The Bill of Rights prevents the government from infringing on our civil liberties, such as the freedom of religion, freedom of speech, and the right to bear arms. But that doesn’t prevent the private sector from infringing on those civil liberties. Gun control advocates, thwarted by constitutional law, have a new idea for restricting firearm ownership: Pressuring banks and credit card companies to refuse transactions involving firearms.
From James Setterlund, Get Ready for a Financial Assault on the Second Amendment, in National Review:
In 2013, senior banking officials at the Federal Deposit Insurance Corporation and the Office of the Comptroller of the Currency, with support from the Department of Justice, forced banks to dissolve their relationship with “high-risk” businesses the Obama administration found objectionable or face federal investigations, despite the legality of the businesses. Known as Operation Choke Point, the effort targeted industries including “firearms and ammunition sales, adult entertainment, check cashing, and short-term lending,” according to a report from the House Committee on Oversight and Government Reform.
Without a complicit administration, Democrats in Congress will likely assume the role of pressuring financial institutions to cease transactions with businesses they deem unsavory, with the firearms community at the top of their list. Senate Democrats have already made this pressure explicit. Last year, Senator Brian Schatz penned a series of nine letters addressed to global payment companies, insisting they play a role in policing firearms and related products their customers are legally eligible to purchase. Seven additional Senate Democrats joined him.
Right now, the article goes on to explain, this is impossible because banks and other issuers of credit cards do not track specific purchases. If you shop at Cabela’s with a credit card, to use the example in the article, the bank that covers the purchase will not know whether you purchased a shotgun or fishing equipment or flannel shirts and waders. It just deals with the total amount of the purchase. Banking regulations and federal privacy provisions prevent tracking specific purchases.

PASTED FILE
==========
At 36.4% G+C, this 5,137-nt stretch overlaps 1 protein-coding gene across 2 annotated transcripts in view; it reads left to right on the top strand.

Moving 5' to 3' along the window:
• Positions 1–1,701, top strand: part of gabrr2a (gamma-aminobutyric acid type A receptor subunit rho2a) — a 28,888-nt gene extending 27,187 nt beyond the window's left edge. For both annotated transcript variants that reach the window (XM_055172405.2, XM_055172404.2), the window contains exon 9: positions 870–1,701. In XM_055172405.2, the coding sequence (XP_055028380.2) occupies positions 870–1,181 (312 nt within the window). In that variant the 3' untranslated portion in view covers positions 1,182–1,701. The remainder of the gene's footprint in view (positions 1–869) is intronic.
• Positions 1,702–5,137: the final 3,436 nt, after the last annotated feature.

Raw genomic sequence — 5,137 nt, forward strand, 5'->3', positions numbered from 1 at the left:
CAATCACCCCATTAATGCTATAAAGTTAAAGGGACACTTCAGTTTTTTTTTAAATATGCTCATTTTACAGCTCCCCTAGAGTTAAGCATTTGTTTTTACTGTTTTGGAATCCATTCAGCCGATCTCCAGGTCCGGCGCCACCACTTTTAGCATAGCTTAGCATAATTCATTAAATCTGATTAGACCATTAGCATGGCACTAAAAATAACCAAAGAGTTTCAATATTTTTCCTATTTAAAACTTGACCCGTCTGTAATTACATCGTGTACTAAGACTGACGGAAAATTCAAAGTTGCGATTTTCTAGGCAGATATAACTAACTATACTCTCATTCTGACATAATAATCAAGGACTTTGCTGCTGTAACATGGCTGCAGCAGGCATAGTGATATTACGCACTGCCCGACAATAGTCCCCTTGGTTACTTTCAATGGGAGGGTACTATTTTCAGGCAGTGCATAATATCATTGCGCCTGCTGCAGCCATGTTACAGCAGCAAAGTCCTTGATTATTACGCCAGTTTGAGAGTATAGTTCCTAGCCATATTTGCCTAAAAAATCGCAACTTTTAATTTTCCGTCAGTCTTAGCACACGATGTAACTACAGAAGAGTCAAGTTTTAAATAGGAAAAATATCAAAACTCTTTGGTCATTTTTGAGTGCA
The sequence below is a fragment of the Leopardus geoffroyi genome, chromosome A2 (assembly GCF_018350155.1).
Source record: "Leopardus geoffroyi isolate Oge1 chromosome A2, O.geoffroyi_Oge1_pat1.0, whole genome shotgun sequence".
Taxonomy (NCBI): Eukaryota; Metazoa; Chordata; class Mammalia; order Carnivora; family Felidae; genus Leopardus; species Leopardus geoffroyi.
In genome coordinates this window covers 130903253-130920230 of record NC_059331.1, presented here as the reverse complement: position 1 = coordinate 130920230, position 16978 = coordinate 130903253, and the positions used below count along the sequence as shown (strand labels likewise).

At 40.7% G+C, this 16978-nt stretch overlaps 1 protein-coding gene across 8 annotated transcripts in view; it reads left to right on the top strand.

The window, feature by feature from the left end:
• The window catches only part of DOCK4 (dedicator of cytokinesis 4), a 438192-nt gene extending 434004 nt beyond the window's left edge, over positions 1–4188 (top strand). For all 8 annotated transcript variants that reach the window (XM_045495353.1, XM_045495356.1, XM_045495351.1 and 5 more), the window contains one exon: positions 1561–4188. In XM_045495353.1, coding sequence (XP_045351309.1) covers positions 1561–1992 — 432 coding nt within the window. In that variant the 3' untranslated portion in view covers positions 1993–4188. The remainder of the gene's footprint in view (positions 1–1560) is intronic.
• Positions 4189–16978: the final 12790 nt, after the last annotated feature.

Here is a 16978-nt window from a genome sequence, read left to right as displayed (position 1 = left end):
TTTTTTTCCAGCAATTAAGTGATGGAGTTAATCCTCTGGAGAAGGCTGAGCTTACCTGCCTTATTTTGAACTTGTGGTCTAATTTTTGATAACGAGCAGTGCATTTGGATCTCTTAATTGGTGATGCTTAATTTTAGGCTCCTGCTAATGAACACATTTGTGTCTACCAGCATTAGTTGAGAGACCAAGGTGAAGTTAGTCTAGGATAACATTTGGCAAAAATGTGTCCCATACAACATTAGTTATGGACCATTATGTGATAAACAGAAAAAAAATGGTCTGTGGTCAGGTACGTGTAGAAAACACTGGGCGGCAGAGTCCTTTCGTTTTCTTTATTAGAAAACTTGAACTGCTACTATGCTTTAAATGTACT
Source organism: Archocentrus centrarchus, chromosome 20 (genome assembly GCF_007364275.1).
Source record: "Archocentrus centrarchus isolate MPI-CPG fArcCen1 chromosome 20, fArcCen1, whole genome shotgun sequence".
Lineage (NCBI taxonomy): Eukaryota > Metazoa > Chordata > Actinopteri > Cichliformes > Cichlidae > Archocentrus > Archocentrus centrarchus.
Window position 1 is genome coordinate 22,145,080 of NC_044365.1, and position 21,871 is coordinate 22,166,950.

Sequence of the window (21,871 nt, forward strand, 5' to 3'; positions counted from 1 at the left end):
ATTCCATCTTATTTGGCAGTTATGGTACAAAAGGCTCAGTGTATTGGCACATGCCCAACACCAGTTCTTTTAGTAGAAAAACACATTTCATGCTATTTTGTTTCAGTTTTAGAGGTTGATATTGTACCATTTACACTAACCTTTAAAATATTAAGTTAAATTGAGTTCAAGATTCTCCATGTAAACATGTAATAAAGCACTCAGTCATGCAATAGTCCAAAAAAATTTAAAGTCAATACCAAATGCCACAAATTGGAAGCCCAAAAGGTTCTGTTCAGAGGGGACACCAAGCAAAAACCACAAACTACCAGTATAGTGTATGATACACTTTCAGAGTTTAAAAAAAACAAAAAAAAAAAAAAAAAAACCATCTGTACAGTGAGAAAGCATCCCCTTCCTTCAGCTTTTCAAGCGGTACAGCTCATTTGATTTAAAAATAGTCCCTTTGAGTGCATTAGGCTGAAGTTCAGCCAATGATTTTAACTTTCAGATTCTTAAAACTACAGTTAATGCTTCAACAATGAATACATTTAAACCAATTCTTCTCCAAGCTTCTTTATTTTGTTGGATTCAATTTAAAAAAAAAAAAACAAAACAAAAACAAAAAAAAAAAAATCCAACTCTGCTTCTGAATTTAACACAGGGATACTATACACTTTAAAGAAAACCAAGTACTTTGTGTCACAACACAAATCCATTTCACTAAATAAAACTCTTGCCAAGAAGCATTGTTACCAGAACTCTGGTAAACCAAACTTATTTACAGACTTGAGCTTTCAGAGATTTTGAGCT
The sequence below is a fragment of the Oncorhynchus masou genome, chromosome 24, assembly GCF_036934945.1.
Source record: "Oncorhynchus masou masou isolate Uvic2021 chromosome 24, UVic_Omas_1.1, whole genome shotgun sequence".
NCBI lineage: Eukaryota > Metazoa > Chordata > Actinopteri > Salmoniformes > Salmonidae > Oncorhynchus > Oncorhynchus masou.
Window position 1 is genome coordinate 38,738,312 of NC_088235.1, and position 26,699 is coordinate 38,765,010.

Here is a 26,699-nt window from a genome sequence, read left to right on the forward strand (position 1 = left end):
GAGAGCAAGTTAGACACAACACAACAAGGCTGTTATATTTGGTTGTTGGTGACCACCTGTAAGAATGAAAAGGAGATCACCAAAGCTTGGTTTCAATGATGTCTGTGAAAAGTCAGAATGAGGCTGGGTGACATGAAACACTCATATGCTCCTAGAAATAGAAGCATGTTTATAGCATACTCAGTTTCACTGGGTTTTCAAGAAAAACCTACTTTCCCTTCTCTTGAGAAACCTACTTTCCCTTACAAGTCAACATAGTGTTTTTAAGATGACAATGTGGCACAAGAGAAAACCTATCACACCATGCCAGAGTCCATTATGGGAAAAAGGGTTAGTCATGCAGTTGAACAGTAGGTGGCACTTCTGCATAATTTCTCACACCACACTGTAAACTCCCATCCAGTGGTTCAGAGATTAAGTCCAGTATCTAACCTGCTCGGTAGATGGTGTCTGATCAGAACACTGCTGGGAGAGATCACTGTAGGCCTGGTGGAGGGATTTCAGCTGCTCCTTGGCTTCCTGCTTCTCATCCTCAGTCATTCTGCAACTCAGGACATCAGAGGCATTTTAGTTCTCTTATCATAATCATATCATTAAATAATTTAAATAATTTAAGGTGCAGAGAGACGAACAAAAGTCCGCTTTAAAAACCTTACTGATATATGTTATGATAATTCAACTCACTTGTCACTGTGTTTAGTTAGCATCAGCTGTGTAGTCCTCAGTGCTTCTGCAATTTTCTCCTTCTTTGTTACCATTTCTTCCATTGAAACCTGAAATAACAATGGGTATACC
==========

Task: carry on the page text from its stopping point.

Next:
But some Democrats want to change that. Gun control advocates want to require coding on all firearm purchases, as well as transactions of gun manufacturers and retailers, so that they can be identified, tracked, and ultimately restricted.
Thus, this approach does require the collusion of the federal government. But the idea is that the private sector can be persuaded, shamed, extorted, and–given the new dominance of the Democratic party among our financial and corporate elite–voluntarily brought around so as to limit firearm ownership.
Already, the business world has been manipulated to boycott states that are not sufficiently friendly to the LGBT cause, including those that have passed religious liberty exemptions. On the individual level, campus speech codes, social media, and peer pressure can also be marshaled against civil liberties.
As regards the Second Amendment, the National Rifle Association is already the target of such tactics. The NRA says that is in “deep financial trouble,” to the point of possibly being “unable to exist,” thanks to private-sector harassment orchestrated by the governor of New York. As reported by Fortune:
The group says it is under such financial distress because New York Gov. Andrew Cuomo has convinced a number of financial service providers, banks, and insurance providers against doing business with the gun-advocacy group. As a result, the NRA claims that it will be forced to end its magazine publishing and television services, and will be forced to curtail rallies and potentially shutter some of its offices.
Read this call for further private-sector action against the NRA.
The founders of the United States of America feared tyrannical government and so installed safeguards limiting government power. I suspect it never occurred to them that the people themselves would restrict the civil liberties of each other. Their assumption was that the public supported freedom of speech, religion, assembly, the press, and firearm ownership, all of which ensure a free society.
Should the Bill of Rights be applicable more broadly? Should the law be changed to make it be possible, for example, to file a civil lawsuit against someone for violating the plaintiff’s civil liberties?
Photo: Graffiti on billboard, St. Paul, Minnesota, taken by Tony Webster [CC BY 2.0 (https://creativecommons.org/licenses/by/2.0)]